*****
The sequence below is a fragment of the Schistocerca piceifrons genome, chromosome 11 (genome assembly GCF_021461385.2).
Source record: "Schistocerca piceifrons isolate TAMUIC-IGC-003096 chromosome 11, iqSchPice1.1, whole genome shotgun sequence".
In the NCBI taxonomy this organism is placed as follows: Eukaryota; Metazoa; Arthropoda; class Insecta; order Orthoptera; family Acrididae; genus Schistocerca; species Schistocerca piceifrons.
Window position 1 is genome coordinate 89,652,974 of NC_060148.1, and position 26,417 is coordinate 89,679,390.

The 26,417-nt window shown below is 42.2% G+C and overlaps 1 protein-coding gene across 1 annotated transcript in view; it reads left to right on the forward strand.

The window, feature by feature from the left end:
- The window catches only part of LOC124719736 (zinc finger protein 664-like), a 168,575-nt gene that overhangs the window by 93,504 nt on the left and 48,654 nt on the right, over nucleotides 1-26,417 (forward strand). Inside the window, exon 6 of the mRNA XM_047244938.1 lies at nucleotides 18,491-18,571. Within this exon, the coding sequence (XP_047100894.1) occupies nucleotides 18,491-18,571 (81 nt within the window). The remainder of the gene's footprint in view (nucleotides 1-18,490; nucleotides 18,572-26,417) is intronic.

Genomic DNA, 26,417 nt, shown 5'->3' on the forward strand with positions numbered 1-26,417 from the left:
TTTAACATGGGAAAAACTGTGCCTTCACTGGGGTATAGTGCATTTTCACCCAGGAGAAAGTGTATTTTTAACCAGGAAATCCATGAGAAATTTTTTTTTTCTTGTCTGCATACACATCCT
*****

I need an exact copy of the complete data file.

The sequence below is a fragment of the Schistocerca piceifrons genome, chromosome 11 (genome assembly GCF_021461385.2).
Source record: "Schistocerca piceifrons isolate TAMUIC-IGC-003096 chromosome 11, iqSchPice1.1, whole genome shotgun sequence".
In the NCBI taxonomy this organism is placed as follows: Eukaryota; Metazoa; Arthropoda; class Insecta; order Orthoptera; family Acrididae; genus Schistocerca; species Schistocerca piceifrons.
Window position 1 is genome coordinate 89,652,974 of NC_060148.1, and position 26,417 is coordinate 89,679,390.

The 26,417-nt window shown below is 42.2% G+C and overlaps 1 protein-coding gene across 1 annotated transcript in view; it reads left to right on the forward strand.

The window, feature by feature from the left end:
- The window catches only part of LOC124719736 (zinc finger protein 664-like), a 168,575-nt gene that overhangs the window by 93,504 nt on the left and 48,654 nt on the right, over nucleotides 1-26,417 (forward strand). Inside the window, exon 6 of the mRNA XM_047244938.1 lies at nucleotides 18,491-18,571. Within this exon, the coding sequence (XP_047100894.1) occupies nucleotides 18,491-18,571 (81 nt within the window). The remainder of the gene's footprint in view (nucleotides 1-18,490; nucleotides 18,572-26,417) is intronic.

Genomic DNA, 26,417 nt, shown 5'->3' on the forward strand with positions numbered 1-26,417 from the left:
TTTAACATGGGAAAAACTGTGCCTTCACTGGGGTATAGTGCATTTTCACCCAGGAGAAAGTGTATTTTTAACCAGGAAATCCATGAGAAATTTTTTTTTTCTTGTCTGCATACACATCCT